Aaron Reardon recall, Snohomish County, Washington (2012)

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An effort to recall Aaron Reardon from his position as Snohomish County Executive in the state of Washington was launched in June 2012.[1] As of December 2012, the recall effort was on hold.[2] In February 2012, Reardon announced his resignation, effective in May 2013.[3]

Reasons for recall

The initial recall petition against Reardon claimed that Reardon misused county resources to advance his personal and political ambitions. Anne Block filed the recall petitions. Reardon is currently facing a civil probe by the state Public Disclosure Commission. A recent state patrol investigation looked into sex scandal allegations involving claims that Reardon took a woman on trips and to expensive dinners at taxpayer expense. There was not sufficient evidence to support criminal charges.[1] An abridged recall petition, submitted in October 2012, accuses Reardon of using county cellphones and staff time for political fundraising.[4]

Path to the ballot

In accordance with the laws governing recall in Washington, a judge was required to review the recall petition to determine if it meets legal qualifications to move forward. Had the petition been approved, recall organizers would have had six months to gather signatures.[1] A hearing about the validity of the grounds for recall took place on July 10.[5] A judge ruled that the recall petition was improperly filed because its author had failed to allege under oath that Reardon had engaged in misconduct. The petition was later re-filed.[6][7] The second recall petition was withdrawn due to difficulties scheduling a hearing date. On October 5, a third recall petition was submitted. It was nearly identical to previous versions of the petition. The county had 15 days to process the paperwork and move forward with a petition hearing.[8]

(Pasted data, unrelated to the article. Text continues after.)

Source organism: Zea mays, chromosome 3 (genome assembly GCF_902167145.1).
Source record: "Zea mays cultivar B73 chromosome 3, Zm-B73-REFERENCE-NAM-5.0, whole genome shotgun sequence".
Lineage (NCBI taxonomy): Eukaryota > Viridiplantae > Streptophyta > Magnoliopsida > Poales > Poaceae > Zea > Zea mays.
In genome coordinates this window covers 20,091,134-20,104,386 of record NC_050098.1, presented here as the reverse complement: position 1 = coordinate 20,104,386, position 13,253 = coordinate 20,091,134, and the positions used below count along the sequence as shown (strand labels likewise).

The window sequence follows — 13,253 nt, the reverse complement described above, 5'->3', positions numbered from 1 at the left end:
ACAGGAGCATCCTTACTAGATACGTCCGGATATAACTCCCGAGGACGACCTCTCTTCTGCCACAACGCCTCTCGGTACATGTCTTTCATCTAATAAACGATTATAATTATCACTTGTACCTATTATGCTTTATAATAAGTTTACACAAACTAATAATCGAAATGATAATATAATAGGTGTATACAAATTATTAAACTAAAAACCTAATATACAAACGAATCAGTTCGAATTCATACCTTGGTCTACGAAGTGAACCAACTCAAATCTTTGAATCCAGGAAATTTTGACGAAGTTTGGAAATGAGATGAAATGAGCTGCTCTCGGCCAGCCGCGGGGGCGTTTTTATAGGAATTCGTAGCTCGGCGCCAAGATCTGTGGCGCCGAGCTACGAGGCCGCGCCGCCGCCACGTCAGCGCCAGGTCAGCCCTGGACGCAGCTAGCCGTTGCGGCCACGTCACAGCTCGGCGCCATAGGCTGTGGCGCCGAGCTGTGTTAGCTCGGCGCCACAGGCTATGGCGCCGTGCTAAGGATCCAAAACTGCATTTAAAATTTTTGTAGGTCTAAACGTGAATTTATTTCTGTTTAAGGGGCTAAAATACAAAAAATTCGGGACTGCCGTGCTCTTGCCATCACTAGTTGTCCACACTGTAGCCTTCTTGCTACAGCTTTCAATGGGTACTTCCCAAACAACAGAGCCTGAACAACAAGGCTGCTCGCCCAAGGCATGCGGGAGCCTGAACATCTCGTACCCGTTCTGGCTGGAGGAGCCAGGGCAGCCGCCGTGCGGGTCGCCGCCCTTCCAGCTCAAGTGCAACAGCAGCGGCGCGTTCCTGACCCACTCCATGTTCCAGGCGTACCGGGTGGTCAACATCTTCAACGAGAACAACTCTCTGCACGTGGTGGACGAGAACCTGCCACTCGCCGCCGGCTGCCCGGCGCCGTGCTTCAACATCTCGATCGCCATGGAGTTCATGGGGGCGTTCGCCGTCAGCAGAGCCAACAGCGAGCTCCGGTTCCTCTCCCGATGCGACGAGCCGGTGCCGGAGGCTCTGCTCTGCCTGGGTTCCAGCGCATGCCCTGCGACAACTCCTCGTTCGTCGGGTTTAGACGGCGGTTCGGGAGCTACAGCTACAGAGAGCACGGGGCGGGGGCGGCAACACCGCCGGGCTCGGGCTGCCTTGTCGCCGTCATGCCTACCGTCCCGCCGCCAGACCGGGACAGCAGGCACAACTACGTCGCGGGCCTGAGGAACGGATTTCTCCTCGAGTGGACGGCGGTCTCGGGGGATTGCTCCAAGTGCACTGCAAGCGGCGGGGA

On October 25, Judge Anita Farris signed an order moving the case from Snohomish County Superior Court to Skagit County Superior Court.[4] As of December 2012, the recall petition was stalled in court. The legal proceedings became a moot point in February 2013, when Reardon announced his resignation, effective in May 2012.[3]

See also

References